II. Citizenship in Name Only: Redefining Democracy

As it relates to people of color, citizenship has historically been a tool for exclusion instead of inclusion. This issue of full citizenship participation has been a recurring issue for the United States Supreme Court for over 200 years, with the Court repeatedly addressing the domestic discourse of citizenship and its legal interpretation. While the Court, even to this day, continues to hear cases that affect citizenship rights, conservative law makers continue to pass laws that affect voting rights and judicial participation. These two fundamental concepts are the core of full citizenship rights. The involuntary arrival of Africans to America may have resulted in the social and economic caste system that has been embedded in the minds of the majority, specifically the belief that the rights and privileges of some Americans are in name only and that African Americans are in America only by invitation. Despite amendments to the Constitution forbidding unequal treatment of its citizens, state legislators designed Jim Crow statutes, pretextual race neutral voting laws and arcane jury practices to circumvent the democratic process for African Americans--unequal treatment that persists today. This redefinition of democracy took complete hold after the end of Reconstruction. Rights granted pursuant to the Thirteenth, Fourteenth, and Fifteenth Amendments were largely ignored, with the new democracy defined by legal and social segregation. This make-believe citizenship status would have proven effective absent the Supreme Court's later intervention and interpretation of cases and statutes that applied to race.

However, early Supreme Court rulings were not favorable to African Americans. The Scott v. and Plessy v. decisions only reinforced discriminatory practices and social inequality. In Plessy, the court upheld a statute of legal segregation, ignoring the provisions of the Fourteenth Amendment. The Court viewed African Americans as citizens in name, not in law. Justice Harlan, in his dissent, maintained that:

[I]n the eye of the law, there is in this country no superior, dominant, ruling class of citizens. There is no caste here. Our constitution is colorblind, and neither knows nor tolerates classes among citizens. In respect of civil rights, all citizens are equal before the law .... The arbitrary separation of citizens on the basis of race, while they are on a public highway, is a badge of servitude wholly inconsistent with the civil freedom and the equality before the law established by the Constitution. It cannot be justified upon any legal grounds.

Furthermore, argued Harlan, the Plessy decision would poison relations between the races.

What can more certainly arouse race hate, what can more certainly create and perpetuate a feeling of distrust between these races, than state enactments, which, in fact, proceed on the ground that colored citizens are so inferior and degraded that they cannot be allowed to sit in public coaches occupied by white citizens? That, as all will admit, is the real meaning of such legislation.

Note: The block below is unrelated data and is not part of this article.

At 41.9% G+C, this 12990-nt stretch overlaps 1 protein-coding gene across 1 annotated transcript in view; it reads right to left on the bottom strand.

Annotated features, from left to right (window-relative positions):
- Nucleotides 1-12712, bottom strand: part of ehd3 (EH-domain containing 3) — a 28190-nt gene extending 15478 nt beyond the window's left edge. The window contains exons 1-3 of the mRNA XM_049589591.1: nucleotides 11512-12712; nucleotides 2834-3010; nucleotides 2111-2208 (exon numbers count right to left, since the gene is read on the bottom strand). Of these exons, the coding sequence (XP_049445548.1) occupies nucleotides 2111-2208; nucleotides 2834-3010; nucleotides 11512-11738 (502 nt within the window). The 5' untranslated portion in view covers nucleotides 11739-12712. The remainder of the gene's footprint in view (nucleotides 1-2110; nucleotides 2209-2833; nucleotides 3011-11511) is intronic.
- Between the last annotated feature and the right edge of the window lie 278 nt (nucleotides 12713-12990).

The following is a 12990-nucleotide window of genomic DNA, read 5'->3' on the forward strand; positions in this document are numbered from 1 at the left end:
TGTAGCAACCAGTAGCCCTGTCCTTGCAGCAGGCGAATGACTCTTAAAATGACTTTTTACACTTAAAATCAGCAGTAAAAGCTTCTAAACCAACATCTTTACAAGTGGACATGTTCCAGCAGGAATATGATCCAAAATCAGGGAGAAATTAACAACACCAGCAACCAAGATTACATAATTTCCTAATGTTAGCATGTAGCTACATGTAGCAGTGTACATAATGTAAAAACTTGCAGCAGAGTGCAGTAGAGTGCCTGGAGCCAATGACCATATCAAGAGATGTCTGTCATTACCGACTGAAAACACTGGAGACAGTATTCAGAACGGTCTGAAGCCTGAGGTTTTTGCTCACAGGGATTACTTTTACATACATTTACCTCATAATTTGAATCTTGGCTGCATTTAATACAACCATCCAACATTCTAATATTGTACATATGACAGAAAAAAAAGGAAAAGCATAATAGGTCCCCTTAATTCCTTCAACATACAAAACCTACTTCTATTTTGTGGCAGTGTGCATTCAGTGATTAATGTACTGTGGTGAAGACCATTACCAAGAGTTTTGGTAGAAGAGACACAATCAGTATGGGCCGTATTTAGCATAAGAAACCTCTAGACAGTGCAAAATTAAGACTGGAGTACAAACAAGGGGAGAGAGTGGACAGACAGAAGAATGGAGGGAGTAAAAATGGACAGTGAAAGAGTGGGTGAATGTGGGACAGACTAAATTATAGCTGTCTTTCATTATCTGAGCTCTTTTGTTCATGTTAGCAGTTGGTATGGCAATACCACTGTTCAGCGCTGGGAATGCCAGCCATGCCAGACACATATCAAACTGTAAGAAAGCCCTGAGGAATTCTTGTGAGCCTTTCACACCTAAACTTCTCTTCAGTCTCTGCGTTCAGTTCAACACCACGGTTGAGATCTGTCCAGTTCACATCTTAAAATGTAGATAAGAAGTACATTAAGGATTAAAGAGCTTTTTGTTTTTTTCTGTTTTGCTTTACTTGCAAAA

As Justice Harlan predicted, this subordinate citizenship doctrine has created a historical legacy for African Americans that is almost impossible to remove.

W.E.B. du Bois, a famous African American scholar, felt the passing of the Fourteenth Amendment did not inject any political life into the African American community. In his book, “Black Reconstruction,” he contrasted the difference between political rights for African Americans and their ability to exercise rights and privileges granted to the majority. Another group, U.S. citizens of Mexican ancestry, has also had its citizenship challenged in the past. During the early 1940's, Mexicans were allowed to work in the United States legally through several agricultural labor programs, with as many as 450,000 Mexican nationals working by the late 1950's. However, many Mexican immigrants entered the United States illegally, and in an attempt to stop their entry, the U.S. government established “Operation Wetback,” a government program designed to deport illegal Mexicans residing in the United States. However, because the government was racially profiling people of Mexican and Latin ancestry, many were arrested and again deported to Mexico despite being U.S. citizens because they could not show their citizenship status through documents.

Presently, several U.S.-born children of illegal immigrants are suing Florida for denying them instate tuition rates. Florida law states that the residency requirement must be established by the parents or dependent children prior to any in-state tuition pay rate. Tania Gallori, of the Southern Poverty Law Center, argues that the Florida law is misapplied and that residency requirements do not apply to the parents' citizenship status. Kassandra Romero, a student affected by the Florida law and enrolled at Palm Beach State College, said “I'm an American citizen, I was born here. But now I feel left By contrast, Republican Steve King, U.S. Representative from Iowa, led a charge against granting citizenship to children born in the United States of illegal immigrants. This position is contrary to the Fourteenth Amendment adopted in 1868, which says citizenship applies to all persons “born or naturalized in the United State,